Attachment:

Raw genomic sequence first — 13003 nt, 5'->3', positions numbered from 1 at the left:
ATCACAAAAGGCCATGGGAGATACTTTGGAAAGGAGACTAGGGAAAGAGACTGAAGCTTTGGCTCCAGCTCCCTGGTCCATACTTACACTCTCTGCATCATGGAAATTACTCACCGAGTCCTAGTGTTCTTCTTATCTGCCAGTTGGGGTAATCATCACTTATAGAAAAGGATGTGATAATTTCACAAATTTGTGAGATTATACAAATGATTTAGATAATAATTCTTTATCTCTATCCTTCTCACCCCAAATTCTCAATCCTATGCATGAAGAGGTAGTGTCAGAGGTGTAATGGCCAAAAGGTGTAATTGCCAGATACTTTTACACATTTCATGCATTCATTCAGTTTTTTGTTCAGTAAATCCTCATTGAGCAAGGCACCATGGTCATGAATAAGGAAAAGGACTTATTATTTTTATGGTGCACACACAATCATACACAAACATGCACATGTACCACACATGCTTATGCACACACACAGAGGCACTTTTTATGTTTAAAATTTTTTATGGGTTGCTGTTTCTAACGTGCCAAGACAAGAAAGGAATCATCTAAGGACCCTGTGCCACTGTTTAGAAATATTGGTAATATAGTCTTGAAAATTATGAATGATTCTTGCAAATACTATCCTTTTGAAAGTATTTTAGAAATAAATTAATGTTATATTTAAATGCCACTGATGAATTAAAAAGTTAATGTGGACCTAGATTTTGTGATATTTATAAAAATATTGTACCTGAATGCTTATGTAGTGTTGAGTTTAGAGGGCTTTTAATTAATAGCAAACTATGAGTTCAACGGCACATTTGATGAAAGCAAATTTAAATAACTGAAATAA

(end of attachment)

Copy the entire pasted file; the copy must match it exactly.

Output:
Raw genomic sequence first — 13003 nt, 5'->3', positions numbered from 1 at the left:
ATCACAAAAGGCCATGGGAGATACTTTGGAAAGGAGACTAGGGAAAGAGACTGAAGCTTTGGCTCCAGCTCCCTGGTCCATACTTACACTCTCTGCATCATGGAAATTACTCACCGAGTCCTAGTGTTCTTCTTATCTGCCAGTTGGGGTAATCATCACTTATAGAAAAGGATGTGATAATTTCACAAATTTGTGAGATTATACAAATGATTTAGATAATAATTCTTTATCTCTATCCTTCTCACCCCAAATTCTCAATCCTATGCATGAAGAGGTAGTGTCAGAGGTGTAATGGCCAAAAGGTGTAATTGCCAGATACTTTTACACATTTCATGCATTCATTCAGTTTTTTGTTCAGTAAATCCTCATTGAGCAAGGCACCATGGTCATGAATAAGGAAAAGGACTTATTATTTTTATGGTGCACACACAATCATACACAAACATGCACATGTACCACACATGCTTATGCACACACACAGAGGCACTTTTTATGTTTAAAATTTTTTATGGGTTGCTGTTTCTAACGTGCCAAGACAAGAAAGGAATCATCTAAGGACCCTGTGCCACTGTTTAGAAATATTGGTAATATAGTCTTGAAAATTATGAATGATTCTTGCAAATACTATCCTTTTGAAAGTATTTTAGAAATAAATTAATGTTATATTTAAATGCCACTGATGAATTAAAAAGTTAATGTGGACCTAGATTTTGTGATATTTATAAAAATATTGTACCTGAATGCTTATGTAGTGTTGAGTTTAGAGGGCTTTTAATTAATAGCAAACTATGAGTTCAACGGCACATTTGATGAAAGCAAATTTAAATAACTGAAATAA